While watching the Augusta Masters Golf Tournament, I wondered how many pro golfers other than Greg Norman have ventured into the wine business. After all, rock stars and celebrities have had their names on bottles for years. It’s not surprising that golfers have been throwing their grapes — or names — into the barrels.
This month, Saluté takes a look at golf legends whose wines have achieved a par or better. Just like a round of golf at a luxury resort, though, these wines can be expensive — and they probably will not improve your golf game.
Greg Norman wines are ubiquitous. No matter what size store — from big warehouse clubs to exclusive wine shops — you can find the Greg Norman Estates label. A native of Australia, Norman launched his winery in 1996, making him one of the first pro golfers to delve into the wine business.
Nicknamed “The Shark” after the 1981 Masters Tournament, Norman brought his zeal for attacking life and golf to his wine business. Three of his wines have been named to Wine Spectator’s Top 100 Wines of the World list, with the 1998 Greg Norman Reserve Shiraz achieving No. 8 in the world status. Over the years, 13 of his wines have received 90 or more points from Wine Spectator and Wine Enthusiast magazines. More than 30 of his wines have received 88 or 89 points, which also are indicators of a good wine.
While Norman began with Australian wines, he has ventured into other wine regions. He offers pinot noir and cabernet sauvignon from Califonia and a malbec from Argentina. It’s still a cool Australian chardonnay that I prefer after a round of golf.
Wines from Greg Norman Estates are affordable with prices beginning at about $15 for his chardonnays and shirazes.
Arnold Palmer Wines may not be as easy to find as Greg Norman’s because they target high-end restaurants, resorts and wine shops. However, we cannot ignore “The King,” one of the sport’s greatest legends.
According to bartender Lexie Whitlock at Palmer Legends Country Club in The Villages, the wines are fairly popular at the restaurant bearing his name. Both the cabernet and the chardonnay are sold there for $6 a glass or $22 a bottle. Joyce Huey, owner of Two Old Hags Wine Shoppe in Leesburg, has carried the wine and can order it on special request.
Although media outlets like Wine Spectator have not rated the wines, they sell out quickly in shops and online wine stores. Wine.com already has sold out of the 2013 cabernet, as well as several other vintages. Palmer’s fans seem to be voting with their dollars.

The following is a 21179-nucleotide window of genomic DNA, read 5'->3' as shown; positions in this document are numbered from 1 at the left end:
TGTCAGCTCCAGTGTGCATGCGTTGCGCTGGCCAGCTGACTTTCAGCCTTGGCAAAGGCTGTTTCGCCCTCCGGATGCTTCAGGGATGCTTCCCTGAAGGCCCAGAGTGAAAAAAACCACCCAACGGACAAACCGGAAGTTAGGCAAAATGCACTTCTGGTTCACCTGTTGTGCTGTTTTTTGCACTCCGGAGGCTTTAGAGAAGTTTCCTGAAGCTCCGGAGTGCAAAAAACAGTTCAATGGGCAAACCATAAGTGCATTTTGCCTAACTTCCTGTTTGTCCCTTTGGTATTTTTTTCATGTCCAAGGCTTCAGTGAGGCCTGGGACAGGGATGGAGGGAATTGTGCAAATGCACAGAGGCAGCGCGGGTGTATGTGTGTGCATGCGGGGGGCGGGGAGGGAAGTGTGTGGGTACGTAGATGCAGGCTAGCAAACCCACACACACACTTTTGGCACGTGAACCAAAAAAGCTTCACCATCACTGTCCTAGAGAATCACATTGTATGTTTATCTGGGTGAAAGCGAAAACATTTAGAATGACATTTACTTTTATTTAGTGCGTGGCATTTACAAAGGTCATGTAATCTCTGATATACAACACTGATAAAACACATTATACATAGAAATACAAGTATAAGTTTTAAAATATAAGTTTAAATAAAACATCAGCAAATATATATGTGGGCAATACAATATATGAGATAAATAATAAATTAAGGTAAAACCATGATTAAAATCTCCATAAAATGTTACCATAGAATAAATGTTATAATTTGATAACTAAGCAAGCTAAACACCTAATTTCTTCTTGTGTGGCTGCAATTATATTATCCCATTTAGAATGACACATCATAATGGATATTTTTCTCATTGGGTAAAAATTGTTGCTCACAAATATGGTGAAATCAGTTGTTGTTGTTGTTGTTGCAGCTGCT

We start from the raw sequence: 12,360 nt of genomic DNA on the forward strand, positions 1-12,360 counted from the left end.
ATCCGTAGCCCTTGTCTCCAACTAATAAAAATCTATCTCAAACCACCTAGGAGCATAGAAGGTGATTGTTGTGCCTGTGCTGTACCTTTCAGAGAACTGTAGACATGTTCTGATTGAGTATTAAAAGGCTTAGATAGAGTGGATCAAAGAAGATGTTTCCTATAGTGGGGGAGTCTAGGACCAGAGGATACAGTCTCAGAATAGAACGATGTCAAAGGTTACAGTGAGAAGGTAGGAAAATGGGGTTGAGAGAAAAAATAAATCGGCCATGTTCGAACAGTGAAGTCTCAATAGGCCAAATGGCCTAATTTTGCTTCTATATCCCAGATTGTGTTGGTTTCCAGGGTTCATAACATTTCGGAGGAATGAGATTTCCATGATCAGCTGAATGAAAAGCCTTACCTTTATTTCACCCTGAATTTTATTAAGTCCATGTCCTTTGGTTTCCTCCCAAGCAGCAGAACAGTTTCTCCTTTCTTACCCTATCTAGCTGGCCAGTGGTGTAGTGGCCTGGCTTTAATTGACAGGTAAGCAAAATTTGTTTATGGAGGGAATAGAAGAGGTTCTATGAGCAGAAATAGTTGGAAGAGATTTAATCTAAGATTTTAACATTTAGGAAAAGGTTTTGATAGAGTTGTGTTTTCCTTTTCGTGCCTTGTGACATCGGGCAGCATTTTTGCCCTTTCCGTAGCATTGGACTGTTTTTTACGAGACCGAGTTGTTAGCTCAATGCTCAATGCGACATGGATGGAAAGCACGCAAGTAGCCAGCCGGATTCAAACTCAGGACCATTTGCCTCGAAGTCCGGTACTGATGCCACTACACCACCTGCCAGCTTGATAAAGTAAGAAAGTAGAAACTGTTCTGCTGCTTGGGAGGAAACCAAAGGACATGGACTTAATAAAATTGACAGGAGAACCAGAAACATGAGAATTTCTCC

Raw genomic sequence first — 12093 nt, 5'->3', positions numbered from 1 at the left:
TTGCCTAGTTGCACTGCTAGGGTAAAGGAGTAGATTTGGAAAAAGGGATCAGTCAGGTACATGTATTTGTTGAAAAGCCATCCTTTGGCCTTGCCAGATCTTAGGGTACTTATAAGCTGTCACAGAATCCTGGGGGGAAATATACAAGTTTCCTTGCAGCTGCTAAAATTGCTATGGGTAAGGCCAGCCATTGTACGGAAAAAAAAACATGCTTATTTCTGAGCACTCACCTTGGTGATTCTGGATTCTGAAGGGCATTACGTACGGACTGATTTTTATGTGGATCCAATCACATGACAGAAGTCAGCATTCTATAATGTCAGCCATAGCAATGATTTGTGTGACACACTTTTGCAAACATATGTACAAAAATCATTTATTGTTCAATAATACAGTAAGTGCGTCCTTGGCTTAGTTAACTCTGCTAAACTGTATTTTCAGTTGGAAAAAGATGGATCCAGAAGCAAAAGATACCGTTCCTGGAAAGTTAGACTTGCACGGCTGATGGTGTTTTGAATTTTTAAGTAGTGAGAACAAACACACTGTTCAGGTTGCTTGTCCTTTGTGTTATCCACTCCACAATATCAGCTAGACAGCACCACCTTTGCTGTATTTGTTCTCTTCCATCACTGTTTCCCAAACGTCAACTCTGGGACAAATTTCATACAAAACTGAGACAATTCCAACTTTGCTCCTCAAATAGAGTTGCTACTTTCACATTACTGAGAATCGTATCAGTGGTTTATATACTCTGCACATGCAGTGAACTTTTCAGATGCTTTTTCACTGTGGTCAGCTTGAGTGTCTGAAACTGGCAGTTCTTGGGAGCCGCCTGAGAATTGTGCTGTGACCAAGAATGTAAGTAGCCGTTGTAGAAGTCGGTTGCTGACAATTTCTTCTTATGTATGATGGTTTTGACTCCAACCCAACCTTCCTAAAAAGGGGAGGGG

Palmer collaborated with longtime friend Mike Moone, the founder of Napa Valley’s Luna Vineyards, to develop Arnold Palmer Wines in 2003. Their first offerings — a cabernet sauvignon and a chardonnay — were released in the spring of 2005. Arnold Palmer Wines are made with grapes sourced from select vineyards in California’s most acclaimed wine growing regions.
“Since I partnered up with Luna, I’ve had a reason to be more involved with wine,” Palmer said on his wine website. “I’ve learned something about the process and it’s fun to think that you are part of something you enjoy so much.”
After traveling around the world and tasting some of the best wines on the planet, South African golfer Ernie Els decided to pursue his passion for fine wine with the creation of Ernie Els Wines in 1999. He based his operation in Stellenbosch, the noble heart of the South African wine region.
He formed a partnership with winemaker Jean Engelbrecht and their first vintage, a signature Bordeaux blend, received the highest Wine Spectator rating (93) in South African wine history. The Ernie Els still is the flagship wine produced by the Engelbrecht-Els partnership, and it retails for $95 or more.
Els’ most affordable labels are the “Big Easy” varietals, which begin at around $20 for the Big Easy White, a chenin blanc, and the Big Easy Red, a blend of syrah and cabernet sauvignon. The name is a nod to Els, whose nickname was a result of his easy-going manner off the course with a fluid, yet powerful, swing on the course. The Big Easy labels are bold in flavor, but easy in demeanor — great for cooling down at the 19th hole.
If you ever get to Els’ winery in South Africa, you even can step up to the tee-box there and participate in a chipping competition on the last Friday and Saturday of each month. Remember, though, as Els has been quoted as saying, “Golf is like wine. In both endeavors, nature has the last ruling.”